Repositioning is the process of shifting how others think about you or your competitors.
As marketers when we are asked to reposition, we usually look at repositioning our brand. Yet, it is possible to reposition a rival brand or company.
In other words, by creating brand communications that make the competition’s brand appear weaker or worse, you can make your brand appear stronger than the competition’s. Repositioning is the process of shifting how others think about you or your competitors. Often, this involves casting a bad light on them to shine a favourable light on yourself.
Apple’s “I’m a Mac, and I’m a PC” ad campaign recast PCs as staid and uninteresting. In contrast to the Mac’s cool, forward-thinking figure, who was modelled after Apple cofounder Steve Jobs, the PC version was narrated by a lookalike of Bill Gates. (for more on the advertising, visit – https://onlykutts.com/index.php/2021/11/12/iconic-ads-apple-get-a-mac/)
With the slogan “We try harder,” Avis was able to capitalise on the perception that Hertz, the industry leader, was resting on its laurels. (For more on the advertising, visit – https://onlykutts.com/index.php/2021/08/10/avis-we-try-harder/)
With the claim that “aspirin might irritate the stomach lining,” Tylenol made Bayer’s “wonder drug” aspirin seem like something uncomfortable to use. “Unfortunately, aspirin is not for everyone, but Tylenol is a great alternative.”
BMW aimed at Mercedes Benz’s comfort automobiles by rebranding them as the “ultimate sitting machine,” in contrast to BMW’s performance-oriented “ultimate driving machine.”
The popularity of Stolichnaya vodka in the U.S. can be attributed to advertising. “Most American vodkas seem Russian,” said the ads. And the captions said: “Samovar: Made in Schenley, Pennsylvania. Smirnoff: Made in Hartford, Connecticut. Wolfschmidt: Made in Lawrenceburg, Indiana. Stolichnaya is different. It is Russian and it’s made in Leningrad.” (St. Petersburg)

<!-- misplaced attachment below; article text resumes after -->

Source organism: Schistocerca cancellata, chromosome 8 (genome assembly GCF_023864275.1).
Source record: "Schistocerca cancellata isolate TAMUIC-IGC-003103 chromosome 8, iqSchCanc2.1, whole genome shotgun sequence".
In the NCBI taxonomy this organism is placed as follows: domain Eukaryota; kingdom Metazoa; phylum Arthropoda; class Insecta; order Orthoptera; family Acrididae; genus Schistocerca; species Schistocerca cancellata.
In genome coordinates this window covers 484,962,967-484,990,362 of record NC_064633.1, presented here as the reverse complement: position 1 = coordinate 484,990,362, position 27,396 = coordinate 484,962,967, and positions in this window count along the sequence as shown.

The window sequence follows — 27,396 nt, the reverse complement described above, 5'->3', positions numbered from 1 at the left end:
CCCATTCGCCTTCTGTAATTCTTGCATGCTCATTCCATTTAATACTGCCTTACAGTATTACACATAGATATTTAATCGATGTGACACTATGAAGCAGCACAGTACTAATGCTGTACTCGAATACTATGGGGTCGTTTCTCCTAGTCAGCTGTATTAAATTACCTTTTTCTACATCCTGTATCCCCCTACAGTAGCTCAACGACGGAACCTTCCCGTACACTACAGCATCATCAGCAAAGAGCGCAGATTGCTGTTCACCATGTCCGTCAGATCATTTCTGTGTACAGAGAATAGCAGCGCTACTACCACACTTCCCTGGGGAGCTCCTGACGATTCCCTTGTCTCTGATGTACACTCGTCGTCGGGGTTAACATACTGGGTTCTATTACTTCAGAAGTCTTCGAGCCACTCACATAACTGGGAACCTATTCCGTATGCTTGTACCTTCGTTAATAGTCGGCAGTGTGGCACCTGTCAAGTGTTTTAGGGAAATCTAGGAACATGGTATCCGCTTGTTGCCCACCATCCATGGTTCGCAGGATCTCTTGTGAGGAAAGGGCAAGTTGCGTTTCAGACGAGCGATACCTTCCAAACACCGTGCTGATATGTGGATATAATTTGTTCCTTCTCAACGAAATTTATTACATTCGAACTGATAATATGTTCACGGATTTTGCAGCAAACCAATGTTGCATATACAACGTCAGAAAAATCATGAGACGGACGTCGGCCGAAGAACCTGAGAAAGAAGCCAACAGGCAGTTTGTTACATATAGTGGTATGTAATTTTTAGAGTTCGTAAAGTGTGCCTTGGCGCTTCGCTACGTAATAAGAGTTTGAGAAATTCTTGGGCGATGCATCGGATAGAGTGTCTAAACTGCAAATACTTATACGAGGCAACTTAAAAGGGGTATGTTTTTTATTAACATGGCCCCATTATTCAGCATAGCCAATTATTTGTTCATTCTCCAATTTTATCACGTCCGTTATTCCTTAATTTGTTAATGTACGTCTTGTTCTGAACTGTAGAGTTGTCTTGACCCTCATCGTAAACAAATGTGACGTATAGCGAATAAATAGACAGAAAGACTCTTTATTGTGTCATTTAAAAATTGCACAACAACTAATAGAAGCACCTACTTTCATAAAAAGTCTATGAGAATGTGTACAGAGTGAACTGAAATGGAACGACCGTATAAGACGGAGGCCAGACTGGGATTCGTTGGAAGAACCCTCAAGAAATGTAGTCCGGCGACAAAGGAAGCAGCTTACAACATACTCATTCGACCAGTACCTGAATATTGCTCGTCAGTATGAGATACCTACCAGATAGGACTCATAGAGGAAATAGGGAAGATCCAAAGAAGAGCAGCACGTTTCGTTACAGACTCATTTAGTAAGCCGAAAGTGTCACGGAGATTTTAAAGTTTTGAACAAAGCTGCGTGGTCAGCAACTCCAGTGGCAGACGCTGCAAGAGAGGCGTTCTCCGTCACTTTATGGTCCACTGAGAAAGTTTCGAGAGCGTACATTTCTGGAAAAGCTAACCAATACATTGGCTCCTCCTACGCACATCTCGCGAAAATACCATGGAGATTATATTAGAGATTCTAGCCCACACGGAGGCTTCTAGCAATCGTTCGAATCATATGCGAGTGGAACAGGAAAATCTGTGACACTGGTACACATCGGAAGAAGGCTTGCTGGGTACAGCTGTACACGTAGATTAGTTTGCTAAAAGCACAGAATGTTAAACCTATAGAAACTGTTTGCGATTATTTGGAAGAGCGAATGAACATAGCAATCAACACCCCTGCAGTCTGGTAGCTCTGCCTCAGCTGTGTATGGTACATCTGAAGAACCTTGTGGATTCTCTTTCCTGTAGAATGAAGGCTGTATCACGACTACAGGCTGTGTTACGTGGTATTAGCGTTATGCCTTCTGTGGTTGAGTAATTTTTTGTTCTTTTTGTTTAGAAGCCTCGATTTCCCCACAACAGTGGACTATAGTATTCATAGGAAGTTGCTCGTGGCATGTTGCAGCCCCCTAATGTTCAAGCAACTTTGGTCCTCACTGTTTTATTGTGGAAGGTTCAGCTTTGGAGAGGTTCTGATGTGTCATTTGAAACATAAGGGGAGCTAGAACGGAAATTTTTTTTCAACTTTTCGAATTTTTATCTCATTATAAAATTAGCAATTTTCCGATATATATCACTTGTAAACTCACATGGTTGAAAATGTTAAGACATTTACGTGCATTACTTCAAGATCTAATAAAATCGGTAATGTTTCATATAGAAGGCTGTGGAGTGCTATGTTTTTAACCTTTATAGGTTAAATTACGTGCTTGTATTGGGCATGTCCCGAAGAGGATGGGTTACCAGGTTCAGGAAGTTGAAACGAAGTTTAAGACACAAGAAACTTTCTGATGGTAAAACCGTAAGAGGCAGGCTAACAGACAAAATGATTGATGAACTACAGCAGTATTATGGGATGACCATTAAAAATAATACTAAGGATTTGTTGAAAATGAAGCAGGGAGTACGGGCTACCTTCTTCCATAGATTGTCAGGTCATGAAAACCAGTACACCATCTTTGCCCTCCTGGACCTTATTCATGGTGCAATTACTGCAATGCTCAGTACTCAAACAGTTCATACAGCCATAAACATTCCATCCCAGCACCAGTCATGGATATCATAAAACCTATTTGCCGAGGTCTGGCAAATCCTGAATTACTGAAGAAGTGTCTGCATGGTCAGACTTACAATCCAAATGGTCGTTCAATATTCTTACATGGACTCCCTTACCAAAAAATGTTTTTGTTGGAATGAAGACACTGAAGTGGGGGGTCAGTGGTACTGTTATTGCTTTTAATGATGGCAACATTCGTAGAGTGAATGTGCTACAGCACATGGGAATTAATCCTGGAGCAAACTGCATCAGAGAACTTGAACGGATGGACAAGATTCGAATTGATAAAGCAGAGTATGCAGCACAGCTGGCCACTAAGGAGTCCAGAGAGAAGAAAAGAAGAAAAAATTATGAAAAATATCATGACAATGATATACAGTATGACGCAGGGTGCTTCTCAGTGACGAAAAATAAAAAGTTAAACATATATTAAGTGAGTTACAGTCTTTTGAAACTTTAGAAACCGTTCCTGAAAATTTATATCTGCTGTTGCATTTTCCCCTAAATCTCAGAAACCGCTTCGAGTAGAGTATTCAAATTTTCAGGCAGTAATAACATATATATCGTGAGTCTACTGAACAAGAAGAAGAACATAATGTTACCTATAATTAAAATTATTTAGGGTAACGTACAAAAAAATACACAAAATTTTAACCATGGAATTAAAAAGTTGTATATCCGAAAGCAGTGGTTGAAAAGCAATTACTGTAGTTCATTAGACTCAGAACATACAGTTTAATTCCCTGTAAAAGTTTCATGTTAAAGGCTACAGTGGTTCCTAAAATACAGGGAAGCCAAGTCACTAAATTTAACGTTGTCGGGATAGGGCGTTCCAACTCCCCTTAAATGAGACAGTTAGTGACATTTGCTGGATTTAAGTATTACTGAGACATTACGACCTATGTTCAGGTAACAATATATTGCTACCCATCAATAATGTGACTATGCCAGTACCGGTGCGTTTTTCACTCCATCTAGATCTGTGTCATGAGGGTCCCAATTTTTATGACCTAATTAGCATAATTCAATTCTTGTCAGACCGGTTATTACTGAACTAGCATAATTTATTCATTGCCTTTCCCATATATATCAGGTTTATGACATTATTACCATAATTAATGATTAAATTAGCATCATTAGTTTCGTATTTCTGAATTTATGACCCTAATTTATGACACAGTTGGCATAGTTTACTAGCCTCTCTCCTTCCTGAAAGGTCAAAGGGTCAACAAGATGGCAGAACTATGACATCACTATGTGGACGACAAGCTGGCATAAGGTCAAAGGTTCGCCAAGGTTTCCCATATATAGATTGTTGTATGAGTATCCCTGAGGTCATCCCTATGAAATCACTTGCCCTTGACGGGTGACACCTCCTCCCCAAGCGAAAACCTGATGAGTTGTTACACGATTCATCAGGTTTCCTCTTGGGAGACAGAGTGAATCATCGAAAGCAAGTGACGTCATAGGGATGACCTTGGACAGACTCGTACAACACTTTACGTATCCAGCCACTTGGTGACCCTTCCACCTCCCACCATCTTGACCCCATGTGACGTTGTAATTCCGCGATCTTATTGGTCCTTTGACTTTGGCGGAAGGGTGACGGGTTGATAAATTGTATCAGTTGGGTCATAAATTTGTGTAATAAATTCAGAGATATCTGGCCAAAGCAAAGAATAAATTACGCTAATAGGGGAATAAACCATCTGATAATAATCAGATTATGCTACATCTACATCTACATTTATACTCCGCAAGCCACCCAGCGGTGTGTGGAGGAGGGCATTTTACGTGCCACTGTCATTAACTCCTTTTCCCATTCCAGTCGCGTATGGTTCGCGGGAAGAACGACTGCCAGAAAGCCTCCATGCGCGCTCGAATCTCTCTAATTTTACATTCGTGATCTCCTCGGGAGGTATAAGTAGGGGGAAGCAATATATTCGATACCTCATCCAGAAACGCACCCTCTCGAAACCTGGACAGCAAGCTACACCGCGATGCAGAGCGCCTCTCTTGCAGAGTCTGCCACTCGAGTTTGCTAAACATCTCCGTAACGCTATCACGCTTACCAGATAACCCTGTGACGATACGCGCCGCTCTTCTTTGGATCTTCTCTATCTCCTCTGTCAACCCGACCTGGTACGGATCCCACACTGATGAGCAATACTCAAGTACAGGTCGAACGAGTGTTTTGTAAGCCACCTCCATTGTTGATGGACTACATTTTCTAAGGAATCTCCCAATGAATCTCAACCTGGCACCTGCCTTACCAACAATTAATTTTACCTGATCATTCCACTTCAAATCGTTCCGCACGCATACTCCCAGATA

Disparaging an established idea, product, or person is crucial to every repositioning strategy.
Have in mind these factors as you attempt to situate the competition:
- Usually, the most effective strategies for rebranding products and services are often the simplest.
- Go for the little openings in their defences. You may use their deficiency to your advantage.
- One cannot concoct a negation. It must be grounded in reality.
- You should never avoid a disagreement. A repositioning strategy centres on devaluing an established idea, product, or person.
- Verify that the repositioning concept has real value for the customers you’re trying to reach.
- A negative must be based on a straightforward observation that members of the general public may test for themselves.
Several more campaigns with similar messaging have since followed in the repositioning initiatives’ footsteps. Nonetheless, the true value of a repositioning strategy is sometimes lost in these carbon copy efforts.
Just saying, “We’re better than our competition,” is not repositioning. It’s ineffective comparative advertising. The advertiser’s rationale has a fatal psychological weakness, which the prospect is easy to see. If your product is so great, why do you have to compare?
Looking at similar advertisements might provide light on why most of them fail. As a result, they are unable to reorient the rivalry.
Instead, they hold themselves against the rival’s brand as a measure of success. Then they brag about how superior they are to the audience. It is just what the consumer anticipates hearing from the marketer.
Ads that include comparisons of different items do just that. Ads that use a repositioning strategy aim to make a competitor’s offering weaker. Finally, they demonstrate how their product addresses that void. Much of the focus of repositioning advertising should be on the rival brand’s offering, not the product per se, but on how people perceive it. After successfully turning the good things about its competitors’ products into bad things, the ad finally talks about what it has to offer. Tylenol conducted perhaps the most well-known rebranding effort. The third paragraph of this advertisement is the first time Tylenol is addressed!